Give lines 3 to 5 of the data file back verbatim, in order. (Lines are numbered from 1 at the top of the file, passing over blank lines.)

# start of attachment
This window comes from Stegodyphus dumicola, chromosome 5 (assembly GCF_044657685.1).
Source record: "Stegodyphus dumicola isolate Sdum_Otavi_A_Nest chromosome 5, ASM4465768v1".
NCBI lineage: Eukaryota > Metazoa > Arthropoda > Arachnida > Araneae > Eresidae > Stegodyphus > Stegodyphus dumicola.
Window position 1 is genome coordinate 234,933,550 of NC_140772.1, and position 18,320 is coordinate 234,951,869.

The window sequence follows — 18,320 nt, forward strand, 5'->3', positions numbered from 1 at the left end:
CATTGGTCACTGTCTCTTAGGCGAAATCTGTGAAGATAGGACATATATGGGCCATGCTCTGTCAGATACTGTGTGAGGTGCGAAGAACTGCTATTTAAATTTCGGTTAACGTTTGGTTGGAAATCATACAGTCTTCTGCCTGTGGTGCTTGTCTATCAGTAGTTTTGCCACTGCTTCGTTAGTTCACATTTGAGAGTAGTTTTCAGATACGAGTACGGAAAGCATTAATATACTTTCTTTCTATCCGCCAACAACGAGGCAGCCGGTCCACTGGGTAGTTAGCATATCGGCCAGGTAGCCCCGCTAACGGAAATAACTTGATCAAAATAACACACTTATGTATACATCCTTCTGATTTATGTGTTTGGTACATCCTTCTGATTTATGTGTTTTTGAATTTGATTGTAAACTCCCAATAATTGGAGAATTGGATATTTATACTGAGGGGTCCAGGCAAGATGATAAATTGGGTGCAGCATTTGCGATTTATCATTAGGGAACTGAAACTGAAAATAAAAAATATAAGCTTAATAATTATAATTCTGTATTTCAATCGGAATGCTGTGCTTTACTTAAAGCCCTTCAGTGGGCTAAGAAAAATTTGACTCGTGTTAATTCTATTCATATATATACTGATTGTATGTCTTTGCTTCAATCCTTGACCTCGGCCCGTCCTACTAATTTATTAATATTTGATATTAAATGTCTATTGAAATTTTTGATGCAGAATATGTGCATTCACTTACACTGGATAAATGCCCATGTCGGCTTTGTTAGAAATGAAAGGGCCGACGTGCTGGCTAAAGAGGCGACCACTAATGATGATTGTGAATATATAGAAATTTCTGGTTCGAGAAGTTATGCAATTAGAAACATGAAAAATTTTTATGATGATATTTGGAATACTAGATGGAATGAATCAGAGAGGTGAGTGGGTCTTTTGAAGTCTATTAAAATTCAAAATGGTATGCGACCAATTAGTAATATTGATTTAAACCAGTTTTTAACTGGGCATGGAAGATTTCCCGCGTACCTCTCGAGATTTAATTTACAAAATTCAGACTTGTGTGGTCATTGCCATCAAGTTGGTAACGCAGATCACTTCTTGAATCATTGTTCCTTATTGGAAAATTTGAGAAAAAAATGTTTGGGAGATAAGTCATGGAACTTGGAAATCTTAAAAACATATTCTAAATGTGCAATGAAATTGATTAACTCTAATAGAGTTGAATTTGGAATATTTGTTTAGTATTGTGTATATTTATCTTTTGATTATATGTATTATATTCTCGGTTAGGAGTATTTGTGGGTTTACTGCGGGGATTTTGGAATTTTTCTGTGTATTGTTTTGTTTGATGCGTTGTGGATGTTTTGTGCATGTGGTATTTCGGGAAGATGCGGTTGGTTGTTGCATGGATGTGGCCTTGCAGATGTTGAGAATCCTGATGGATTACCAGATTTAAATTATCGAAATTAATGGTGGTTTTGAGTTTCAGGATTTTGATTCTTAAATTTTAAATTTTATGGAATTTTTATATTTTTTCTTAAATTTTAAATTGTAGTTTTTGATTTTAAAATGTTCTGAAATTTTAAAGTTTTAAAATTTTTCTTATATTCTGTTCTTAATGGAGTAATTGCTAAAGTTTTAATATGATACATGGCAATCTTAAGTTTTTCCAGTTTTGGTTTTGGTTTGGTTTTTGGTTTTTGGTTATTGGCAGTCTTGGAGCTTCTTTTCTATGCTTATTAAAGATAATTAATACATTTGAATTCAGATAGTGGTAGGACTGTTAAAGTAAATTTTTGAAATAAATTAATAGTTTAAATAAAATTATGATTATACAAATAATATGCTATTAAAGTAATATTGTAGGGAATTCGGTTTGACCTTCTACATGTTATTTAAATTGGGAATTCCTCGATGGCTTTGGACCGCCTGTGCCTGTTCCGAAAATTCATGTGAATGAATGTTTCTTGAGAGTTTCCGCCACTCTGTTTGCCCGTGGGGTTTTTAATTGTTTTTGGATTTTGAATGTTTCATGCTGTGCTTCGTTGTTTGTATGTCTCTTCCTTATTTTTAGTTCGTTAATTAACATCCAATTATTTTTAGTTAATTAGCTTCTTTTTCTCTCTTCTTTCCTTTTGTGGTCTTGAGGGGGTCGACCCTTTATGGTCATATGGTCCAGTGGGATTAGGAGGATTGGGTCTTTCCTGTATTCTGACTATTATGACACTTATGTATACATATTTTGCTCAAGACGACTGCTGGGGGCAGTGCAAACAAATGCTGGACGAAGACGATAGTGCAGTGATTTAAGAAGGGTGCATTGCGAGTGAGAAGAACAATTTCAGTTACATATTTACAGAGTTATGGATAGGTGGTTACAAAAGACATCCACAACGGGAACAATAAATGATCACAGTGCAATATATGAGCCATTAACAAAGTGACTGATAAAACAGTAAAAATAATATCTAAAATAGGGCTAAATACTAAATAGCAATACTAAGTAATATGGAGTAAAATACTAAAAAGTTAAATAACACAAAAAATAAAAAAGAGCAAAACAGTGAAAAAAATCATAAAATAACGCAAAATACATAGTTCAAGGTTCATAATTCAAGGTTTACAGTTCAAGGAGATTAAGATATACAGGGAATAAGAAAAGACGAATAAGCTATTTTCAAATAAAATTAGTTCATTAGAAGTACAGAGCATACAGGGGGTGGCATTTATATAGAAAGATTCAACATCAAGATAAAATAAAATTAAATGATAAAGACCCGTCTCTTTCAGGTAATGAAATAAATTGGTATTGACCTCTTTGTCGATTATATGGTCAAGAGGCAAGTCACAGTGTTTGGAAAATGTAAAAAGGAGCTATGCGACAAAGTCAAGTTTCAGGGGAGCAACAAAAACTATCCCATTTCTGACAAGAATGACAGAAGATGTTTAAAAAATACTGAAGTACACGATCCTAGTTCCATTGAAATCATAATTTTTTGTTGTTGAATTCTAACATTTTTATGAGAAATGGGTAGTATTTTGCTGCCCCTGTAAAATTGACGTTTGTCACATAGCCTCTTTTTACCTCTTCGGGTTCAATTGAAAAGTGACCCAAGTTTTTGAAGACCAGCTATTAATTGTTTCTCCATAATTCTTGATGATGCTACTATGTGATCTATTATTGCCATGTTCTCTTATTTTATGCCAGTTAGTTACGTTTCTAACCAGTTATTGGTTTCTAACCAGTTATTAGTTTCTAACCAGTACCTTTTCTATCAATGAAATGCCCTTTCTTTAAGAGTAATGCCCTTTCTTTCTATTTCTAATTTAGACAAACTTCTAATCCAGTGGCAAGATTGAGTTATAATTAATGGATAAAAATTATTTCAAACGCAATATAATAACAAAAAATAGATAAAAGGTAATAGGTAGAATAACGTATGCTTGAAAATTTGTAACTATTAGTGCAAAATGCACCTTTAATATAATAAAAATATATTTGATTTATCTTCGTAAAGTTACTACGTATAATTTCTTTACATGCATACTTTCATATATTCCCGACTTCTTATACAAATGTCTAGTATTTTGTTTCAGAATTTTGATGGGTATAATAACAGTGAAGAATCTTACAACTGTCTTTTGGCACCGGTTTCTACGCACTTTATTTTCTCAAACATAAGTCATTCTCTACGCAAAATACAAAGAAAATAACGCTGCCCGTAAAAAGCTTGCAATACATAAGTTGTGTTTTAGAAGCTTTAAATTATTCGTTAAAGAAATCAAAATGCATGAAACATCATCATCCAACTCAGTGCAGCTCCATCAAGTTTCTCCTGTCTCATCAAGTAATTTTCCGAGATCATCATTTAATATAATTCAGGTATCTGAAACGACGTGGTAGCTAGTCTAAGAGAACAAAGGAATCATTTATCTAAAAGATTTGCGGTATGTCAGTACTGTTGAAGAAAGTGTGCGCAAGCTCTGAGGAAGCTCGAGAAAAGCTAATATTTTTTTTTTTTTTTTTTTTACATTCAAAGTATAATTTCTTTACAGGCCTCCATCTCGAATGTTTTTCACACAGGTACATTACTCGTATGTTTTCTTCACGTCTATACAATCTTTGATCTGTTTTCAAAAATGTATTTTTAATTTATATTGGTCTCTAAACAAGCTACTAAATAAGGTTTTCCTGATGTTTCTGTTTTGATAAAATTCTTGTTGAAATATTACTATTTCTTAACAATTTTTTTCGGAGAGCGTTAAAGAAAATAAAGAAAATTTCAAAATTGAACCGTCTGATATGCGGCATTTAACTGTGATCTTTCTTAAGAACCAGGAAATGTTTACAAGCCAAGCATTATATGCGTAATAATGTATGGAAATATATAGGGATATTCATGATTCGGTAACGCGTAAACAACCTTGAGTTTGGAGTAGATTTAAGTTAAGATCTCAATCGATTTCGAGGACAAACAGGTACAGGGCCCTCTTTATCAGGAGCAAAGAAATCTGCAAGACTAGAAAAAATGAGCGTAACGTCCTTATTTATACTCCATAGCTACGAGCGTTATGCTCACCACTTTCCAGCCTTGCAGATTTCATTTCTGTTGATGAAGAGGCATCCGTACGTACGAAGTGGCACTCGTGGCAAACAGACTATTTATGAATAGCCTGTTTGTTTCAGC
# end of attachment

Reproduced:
NCBI lineage: Eukaryota > Metazoa > Arthropoda > Arachnida > Araneae > Eresidae > Stegodyphus > Stegodyphus dumicola.
Window position 1 is genome coordinate 234,933,550 of NC_140772.1, and position 18,320 is coordinate 234,951,869.

The window sequence follows — 18,320 nt, forward strand, 5'->3', positions numbered from 1 at the left end: